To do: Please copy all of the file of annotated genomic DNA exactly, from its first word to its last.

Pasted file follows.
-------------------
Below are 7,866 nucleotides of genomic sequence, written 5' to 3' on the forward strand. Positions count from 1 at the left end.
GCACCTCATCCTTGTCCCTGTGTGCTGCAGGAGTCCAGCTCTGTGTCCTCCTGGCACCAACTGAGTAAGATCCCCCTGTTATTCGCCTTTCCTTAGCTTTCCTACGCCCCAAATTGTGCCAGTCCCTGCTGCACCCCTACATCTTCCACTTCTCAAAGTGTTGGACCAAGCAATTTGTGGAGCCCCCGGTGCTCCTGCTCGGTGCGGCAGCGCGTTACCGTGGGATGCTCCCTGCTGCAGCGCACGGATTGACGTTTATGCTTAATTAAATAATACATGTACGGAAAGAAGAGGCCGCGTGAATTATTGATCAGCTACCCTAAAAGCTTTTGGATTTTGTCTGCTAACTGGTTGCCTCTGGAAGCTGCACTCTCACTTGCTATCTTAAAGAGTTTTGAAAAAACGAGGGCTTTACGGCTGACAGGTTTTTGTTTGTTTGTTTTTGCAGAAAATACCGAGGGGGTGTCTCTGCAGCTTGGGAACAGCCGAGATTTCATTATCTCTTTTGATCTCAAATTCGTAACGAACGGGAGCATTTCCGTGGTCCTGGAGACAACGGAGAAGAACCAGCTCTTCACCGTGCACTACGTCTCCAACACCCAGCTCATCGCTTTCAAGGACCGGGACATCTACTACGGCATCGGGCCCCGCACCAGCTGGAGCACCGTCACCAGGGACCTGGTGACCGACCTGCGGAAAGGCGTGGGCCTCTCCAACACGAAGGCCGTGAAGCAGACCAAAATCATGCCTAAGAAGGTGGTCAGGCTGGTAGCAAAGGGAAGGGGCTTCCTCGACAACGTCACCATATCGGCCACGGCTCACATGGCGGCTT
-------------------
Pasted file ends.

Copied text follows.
Below are 7,866 nucleotides of genomic sequence, written 5' to 3' on the forward strand. Positions count from 1 at the left end.
GCACCTCATCCTTGTCCCTGTGTGCTGCAGGAGTCCAGCTCTGTGTCCTCCTGGCACCAACTGAGTAAGATCCCCCTGTTATTCGCCTTTCCTTAGCTTTCCTACGCCCCAAATTGTGCCAGTCCCTGCTGCACCCCTACATCTTCCACTTCTCAAAGTGTTGGACCAAGCAATTTGTGGAGCCCCCGGTGCTCCTGCTCGGTGCGGCAGCGCGTTACCGTGGGATGCTCCCTGCTGCAGCGCACGGATTGACGTTTATGCTTAATTAAATAATACATGTACGGAAAGAAGAGGCCGCGTGAATTATTGATCAGCTACCCTAAAAGCTTTTGGATTTTGTCTGCTAACTGGTTGCCTCTGGAAGCTGCACTCTCACTTGCTATCTTAAAGAGTTTTGAAAAAACGAGGGCTTTACGGCTGACAGGTTTTTGTTTGTTTGTTTTTGCAGAAAATACCGAGGGGGTGTCTCTGCAGCTTGGGAACAGCCGAGATTTCATTATCTCTTTTGATCTCAAATTCGTAACGAACGGGAGCATTTCCGTGGTCCTGGAGACAACGGAGAAGAACCAGCTCTTCACCGTGCACTACGTCTCCAACACCCAGCTCATCGCTTTCAAGGACCGGGACATCTACTACGGCATCGGGCCCCGCACCAGCTGGAGCACCGTCACCAGGGACCTGGTGACCGACCTGCGGAAAGGCGTGGGCCTCTCCAACACGAAGGCCGTGAAGCAGACCAAAATCATGCCTAAGAAGGTGGTCAGGCTGGTAGCAAAGGGAAGGGGCTTCCTCGACAACGTCACCATATCGGCCACGGCTCACATGGCGGCTT